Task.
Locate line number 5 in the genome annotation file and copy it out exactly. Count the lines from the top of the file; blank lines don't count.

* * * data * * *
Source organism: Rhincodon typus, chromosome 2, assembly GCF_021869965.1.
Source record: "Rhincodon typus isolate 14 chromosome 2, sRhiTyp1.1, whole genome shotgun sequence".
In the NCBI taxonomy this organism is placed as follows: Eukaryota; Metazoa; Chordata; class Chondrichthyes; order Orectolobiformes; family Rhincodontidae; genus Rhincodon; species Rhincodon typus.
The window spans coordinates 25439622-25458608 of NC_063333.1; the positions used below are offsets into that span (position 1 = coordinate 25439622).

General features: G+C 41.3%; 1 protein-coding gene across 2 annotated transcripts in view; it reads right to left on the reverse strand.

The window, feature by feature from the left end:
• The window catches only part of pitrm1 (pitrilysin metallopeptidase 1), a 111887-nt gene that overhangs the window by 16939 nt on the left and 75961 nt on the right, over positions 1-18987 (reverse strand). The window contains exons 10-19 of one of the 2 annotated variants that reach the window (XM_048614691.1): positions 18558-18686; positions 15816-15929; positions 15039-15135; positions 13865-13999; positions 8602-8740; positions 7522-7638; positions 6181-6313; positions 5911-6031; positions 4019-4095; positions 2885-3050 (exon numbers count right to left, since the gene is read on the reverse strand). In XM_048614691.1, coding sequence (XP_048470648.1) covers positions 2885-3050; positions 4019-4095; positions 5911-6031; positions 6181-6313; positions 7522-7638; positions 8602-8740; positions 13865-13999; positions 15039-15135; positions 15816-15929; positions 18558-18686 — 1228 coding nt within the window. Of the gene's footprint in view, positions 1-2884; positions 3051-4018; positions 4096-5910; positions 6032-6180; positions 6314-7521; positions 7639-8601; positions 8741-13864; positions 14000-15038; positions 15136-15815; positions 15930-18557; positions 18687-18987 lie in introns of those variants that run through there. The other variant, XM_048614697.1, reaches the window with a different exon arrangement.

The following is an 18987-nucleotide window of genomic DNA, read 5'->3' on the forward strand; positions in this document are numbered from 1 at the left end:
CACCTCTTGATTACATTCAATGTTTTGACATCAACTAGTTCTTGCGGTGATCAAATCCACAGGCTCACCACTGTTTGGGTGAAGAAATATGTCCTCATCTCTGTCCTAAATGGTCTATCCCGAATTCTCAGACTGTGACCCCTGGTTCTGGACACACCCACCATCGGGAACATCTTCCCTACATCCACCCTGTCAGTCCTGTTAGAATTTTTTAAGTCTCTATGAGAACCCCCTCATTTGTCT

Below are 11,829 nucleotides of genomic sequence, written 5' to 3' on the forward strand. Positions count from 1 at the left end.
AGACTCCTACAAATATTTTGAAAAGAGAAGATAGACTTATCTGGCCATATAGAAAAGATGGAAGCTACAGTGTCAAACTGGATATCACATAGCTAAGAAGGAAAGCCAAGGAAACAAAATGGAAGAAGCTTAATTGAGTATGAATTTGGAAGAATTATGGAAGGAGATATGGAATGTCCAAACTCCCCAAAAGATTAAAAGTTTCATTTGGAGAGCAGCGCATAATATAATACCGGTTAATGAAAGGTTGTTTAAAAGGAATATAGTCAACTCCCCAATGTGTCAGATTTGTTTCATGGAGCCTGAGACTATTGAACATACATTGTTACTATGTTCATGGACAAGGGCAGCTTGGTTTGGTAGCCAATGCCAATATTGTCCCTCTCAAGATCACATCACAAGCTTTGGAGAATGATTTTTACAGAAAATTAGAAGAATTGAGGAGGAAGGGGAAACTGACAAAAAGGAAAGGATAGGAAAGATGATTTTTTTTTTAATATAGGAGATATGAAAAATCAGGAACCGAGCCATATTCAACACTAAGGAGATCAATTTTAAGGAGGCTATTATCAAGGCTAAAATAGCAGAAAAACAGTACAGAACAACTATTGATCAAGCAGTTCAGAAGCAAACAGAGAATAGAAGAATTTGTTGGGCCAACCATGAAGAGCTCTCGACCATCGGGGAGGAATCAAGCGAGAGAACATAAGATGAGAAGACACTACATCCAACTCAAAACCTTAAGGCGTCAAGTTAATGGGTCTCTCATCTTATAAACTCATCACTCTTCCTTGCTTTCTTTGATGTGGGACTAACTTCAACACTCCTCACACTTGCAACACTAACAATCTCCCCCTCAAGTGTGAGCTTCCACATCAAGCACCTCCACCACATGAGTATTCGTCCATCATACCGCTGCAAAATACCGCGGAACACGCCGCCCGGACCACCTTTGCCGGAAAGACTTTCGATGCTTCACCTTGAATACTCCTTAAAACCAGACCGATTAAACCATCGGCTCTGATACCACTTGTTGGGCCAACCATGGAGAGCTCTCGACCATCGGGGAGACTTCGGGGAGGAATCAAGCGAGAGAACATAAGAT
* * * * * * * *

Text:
General features: G+C 41.3%; 1 protein-coding gene across 2 annotated transcripts in view; it reads right to left on the reverse strand.